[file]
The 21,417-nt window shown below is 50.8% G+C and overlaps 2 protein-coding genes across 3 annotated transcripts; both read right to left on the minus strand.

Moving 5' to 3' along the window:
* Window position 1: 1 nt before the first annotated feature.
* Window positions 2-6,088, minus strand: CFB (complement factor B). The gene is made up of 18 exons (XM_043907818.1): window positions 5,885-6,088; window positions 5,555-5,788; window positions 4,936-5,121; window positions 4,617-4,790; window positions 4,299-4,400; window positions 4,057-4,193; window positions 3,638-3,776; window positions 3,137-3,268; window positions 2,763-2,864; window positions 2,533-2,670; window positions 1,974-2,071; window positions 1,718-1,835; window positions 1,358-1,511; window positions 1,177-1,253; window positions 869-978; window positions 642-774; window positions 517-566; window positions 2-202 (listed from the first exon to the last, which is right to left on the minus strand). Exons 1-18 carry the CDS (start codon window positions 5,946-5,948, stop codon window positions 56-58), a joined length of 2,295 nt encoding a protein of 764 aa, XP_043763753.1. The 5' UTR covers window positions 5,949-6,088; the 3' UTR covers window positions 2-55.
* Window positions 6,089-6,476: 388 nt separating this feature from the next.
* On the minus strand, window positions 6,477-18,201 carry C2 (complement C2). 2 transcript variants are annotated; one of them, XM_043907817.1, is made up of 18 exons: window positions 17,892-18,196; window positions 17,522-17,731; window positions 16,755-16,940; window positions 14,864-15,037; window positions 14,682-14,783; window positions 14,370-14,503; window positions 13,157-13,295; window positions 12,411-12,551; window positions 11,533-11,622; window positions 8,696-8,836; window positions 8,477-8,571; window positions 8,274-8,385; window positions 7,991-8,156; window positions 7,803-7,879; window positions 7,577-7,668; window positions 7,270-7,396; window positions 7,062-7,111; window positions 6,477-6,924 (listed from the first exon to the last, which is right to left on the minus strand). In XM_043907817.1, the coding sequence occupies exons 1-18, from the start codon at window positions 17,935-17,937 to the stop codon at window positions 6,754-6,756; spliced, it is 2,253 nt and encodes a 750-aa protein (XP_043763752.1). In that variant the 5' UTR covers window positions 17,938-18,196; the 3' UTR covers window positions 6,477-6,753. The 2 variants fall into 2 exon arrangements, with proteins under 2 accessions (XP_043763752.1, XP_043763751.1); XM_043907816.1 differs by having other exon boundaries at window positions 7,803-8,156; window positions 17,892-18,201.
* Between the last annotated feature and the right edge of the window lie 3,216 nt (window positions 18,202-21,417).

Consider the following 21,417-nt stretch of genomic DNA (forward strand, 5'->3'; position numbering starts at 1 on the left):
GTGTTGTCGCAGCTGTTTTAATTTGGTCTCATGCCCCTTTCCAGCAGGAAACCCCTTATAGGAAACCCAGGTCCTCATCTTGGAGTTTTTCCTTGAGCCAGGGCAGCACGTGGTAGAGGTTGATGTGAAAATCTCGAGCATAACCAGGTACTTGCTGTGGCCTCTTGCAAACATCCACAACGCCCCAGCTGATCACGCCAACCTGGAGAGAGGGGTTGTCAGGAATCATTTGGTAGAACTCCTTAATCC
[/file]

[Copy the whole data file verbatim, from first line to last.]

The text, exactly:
The 21,417-nt window shown below is 50.8% G+C and overlaps 2 protein-coding genes across 3 annotated transcripts; both read right to left on the minus strand.

Moving 5' to 3' along the window:
* Window position 1: 1 nt before the first annotated feature.
* Window positions 2-6,088, minus strand: CFB (complement factor B). The gene is made up of 18 exons (XM_043907818.1): window positions 5,885-6,088; window positions 5,555-5,788; window positions 4,936-5,121; window positions 4,617-4,790; window positions 4,299-4,400; window positions 4,057-4,193; window positions 3,638-3,776; window positions 3,137-3,268; window positions 2,763-2,864; window positions 2,533-2,670; window positions 1,974-2,071; window positions 1,718-1,835; window positions 1,358-1,511; window positions 1,177-1,253; window positions 869-978; window positions 642-774; window positions 517-566; window positions 2-202 (listed from the first exon to the last, which is right to left on the minus strand). Exons 1-18 carry the CDS (start codon window positions 5,946-5,948, stop codon window positions 56-58), a joined length of 2,295 nt encoding a protein of 764 aa, XP_043763753.1. The 5' UTR covers window positions 5,949-6,088; the 3' UTR covers window positions 2-55.
* Window positions 6,089-6,476: 388 nt separating this feature from the next.
* On the minus strand, window positions 6,477-18,201 carry C2 (complement C2). 2 transcript variants are annotated; one of them, XM_043907817.1, is made up of 18 exons: window positions 17,892-18,196; window positions 17,522-17,731; window positions 16,755-16,940; window positions 14,864-15,037; window positions 14,682-14,783; window positions 14,370-14,503; window positions 13,157-13,295; window positions 12,411-12,551; window positions 11,533-11,622; window positions 8,696-8,836; window positions 8,477-8,571; window positions 8,274-8,385; window positions 7,991-8,156; window positions 7,803-7,879; window positions 7,577-7,668; window positions 7,270-7,396; window positions 7,062-7,111; window positions 6,477-6,924 (listed from the first exon to the last, which is right to left on the minus strand). In XM_043907817.1, the coding sequence occupies exons 1-18, from the start codon at window positions 17,935-17,937 to the stop codon at window positions 6,754-6,756; spliced, it is 2,253 nt and encodes a 750-aa protein (XP_043763752.1). In that variant the 5' UTR covers window positions 17,938-18,196; the 3' UTR covers window positions 6,477-6,753. The 2 variants fall into 2 exon arrangements, with proteins under 2 accessions (XP_043763752.1, XP_043763751.1); XM_043907816.1 differs by having other exon boundaries at window positions 7,803-8,156; window positions 17,892-18,201.
* Between the last annotated feature and the right edge of the window lie 3,216 nt (window positions 18,202-21,417).

Consider the following 21,417-nt stretch of genomic DNA (forward strand, 5'->3'; position numbering starts at 1 on the left):
GTGTTGTCGCAGCTGTTTTAATTTGGTCTCATGCCCCTTTCCAGCAGGAAACCCCTTATAGGAAACCCAGGTCCTCATCTTGGAGTTTTTCCTTGAGCCAGGGCAGCACGTGGTAGAGGTTGATGTGAAAATCTCGAGCATAACCAGGTACTTGCTGTGGCCTCTTGCAAACATCCACAACGCCCCAGCTGATCACGCCAACCTGGAGAGAGGGGTTGTCAGGAATCATTTGGTAGAACTCCTTAATCC